There is a few versions of this board around, one older one seems similarly laid out but based upon a 555 timer! Theres a fellow Aussie doing much more digging than I at this time, ill pinch some wording from his page on how my board works. The spindle speed control works by passing the PWM through a low pass filter, then reading the DC voltage produced on an analog pin of a PIC micro. The micro then reads the value (most significant 7-bit’s of 10 bits), and sends it to a digital pot. The digital pot contains an 8-bit data register (16-bit really with command byte) and is 10K and we need 5K, so that’s why we are grabbing 7 bits (need 8 bits and grabbing 7-bits divides the value in half). The last log explains why I need to convert PWM to a resistive value (voltage divider). I’ve also added a feature for the Z auto level probe on the board. The issue there is, my system has been configured to work with Normally Closed limit switches and the act of probing, is a Normally Open operation. Have look at his projects on Hackaday.io Here
Have been reading up on control methods for the CNC (yep, too much reading, not enough actual do-ing),
Stumbled across something called GRBL, which to summise,is, “an arduino CNC controller”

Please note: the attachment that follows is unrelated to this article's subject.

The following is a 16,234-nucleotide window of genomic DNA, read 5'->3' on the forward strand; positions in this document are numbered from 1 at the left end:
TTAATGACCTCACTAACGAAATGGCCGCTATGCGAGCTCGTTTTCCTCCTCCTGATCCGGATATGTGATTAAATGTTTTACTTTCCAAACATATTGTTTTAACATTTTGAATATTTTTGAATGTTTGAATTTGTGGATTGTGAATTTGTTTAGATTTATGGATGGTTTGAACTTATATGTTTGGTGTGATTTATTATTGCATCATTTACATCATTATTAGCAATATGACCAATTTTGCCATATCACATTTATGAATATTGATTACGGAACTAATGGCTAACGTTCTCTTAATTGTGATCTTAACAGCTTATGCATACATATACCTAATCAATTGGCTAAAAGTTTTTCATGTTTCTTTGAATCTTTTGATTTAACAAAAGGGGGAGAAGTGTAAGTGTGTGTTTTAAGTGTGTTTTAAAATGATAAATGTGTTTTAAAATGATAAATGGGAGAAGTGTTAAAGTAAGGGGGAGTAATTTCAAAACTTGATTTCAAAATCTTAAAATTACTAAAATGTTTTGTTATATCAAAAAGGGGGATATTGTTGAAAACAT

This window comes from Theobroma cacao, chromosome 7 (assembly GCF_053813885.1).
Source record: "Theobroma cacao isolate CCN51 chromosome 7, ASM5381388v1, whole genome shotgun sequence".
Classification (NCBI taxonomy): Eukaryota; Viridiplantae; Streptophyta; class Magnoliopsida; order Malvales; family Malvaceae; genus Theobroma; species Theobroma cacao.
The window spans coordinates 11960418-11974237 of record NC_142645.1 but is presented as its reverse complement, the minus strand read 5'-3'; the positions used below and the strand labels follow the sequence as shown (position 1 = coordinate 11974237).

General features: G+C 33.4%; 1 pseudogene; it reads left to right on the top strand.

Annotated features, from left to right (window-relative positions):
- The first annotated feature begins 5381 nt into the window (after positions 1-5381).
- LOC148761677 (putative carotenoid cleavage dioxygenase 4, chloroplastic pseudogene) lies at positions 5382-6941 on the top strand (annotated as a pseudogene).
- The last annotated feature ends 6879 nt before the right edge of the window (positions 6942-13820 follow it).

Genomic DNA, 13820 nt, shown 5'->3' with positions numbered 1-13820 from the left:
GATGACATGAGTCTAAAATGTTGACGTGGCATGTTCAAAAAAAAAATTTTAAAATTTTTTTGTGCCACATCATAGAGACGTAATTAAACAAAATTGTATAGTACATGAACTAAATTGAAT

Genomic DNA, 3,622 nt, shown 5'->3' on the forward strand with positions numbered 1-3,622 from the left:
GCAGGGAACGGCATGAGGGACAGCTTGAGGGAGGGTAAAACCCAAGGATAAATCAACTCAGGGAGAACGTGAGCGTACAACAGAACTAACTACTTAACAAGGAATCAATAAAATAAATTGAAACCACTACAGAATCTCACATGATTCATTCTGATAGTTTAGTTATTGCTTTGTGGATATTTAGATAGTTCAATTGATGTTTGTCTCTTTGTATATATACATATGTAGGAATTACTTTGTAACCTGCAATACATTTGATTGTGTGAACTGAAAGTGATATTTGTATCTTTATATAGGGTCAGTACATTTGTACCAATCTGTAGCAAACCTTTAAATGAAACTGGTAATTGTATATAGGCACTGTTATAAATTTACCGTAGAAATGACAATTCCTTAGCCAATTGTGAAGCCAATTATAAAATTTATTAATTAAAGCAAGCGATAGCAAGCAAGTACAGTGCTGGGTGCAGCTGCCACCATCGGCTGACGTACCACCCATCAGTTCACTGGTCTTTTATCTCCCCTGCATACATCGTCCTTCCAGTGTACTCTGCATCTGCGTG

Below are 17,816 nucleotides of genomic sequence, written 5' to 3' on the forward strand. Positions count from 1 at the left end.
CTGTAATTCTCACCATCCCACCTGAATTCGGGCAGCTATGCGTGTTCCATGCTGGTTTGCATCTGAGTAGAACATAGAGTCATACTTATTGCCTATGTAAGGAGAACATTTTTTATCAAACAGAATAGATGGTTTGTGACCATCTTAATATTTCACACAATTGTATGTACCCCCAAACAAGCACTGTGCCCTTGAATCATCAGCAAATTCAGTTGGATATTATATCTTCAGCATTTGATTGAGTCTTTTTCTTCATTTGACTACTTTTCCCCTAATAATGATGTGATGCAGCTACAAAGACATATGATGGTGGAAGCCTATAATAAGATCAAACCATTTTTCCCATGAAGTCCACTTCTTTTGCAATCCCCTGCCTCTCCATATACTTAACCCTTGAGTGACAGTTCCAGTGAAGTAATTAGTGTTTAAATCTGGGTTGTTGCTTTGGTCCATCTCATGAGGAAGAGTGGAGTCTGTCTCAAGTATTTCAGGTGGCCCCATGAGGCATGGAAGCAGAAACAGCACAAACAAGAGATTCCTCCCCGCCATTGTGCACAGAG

There’s a shedload of websites regarding GRBL…..so……
I actually own various quantities of each of the following microcontroller boads that i’ve acquired over the years, a few more modern ones include
- Arduino Duemanelivove
- Teensy V3.0
- Intel Galileo
- ST Stellaris Launchpad
- Raspberry Pi (too many of these, one of the first 1000, one B 256 Mb, two B 512Mb, two A+ and one 2!
And, given my recent discovery of GRBL,and a penchant for hoarding un-used demo boards,
I’ve purchased one of these………
It’s a blatant clone of a couple of other shields out there, at under eight AUD though, it was worth a punt
I picked up five of them also….for just under $14 AUD, three for now, a fourth if I ever figure out 4 axis machining and a fifth as i’ll probably blow something up
so, for a grand sum of $13.81 Plus $7.63 = $21.44 delivered, I have a nice CNC Shield for my Arduino
Specifications for the CNC suggest that the maximum working area is
- Max.workpiece dimension：200mm*300mm＜65mm
Z axis dimensions are <65mm
Measuring the total Z axis travel, there’s only 56mm of travel available….
it does look like I can slacken off the screws on the spindle a little to move it upwards to gain some workspace back,
great for using a sacrifical piece of wood orsomething on th ebase and maintain the full movement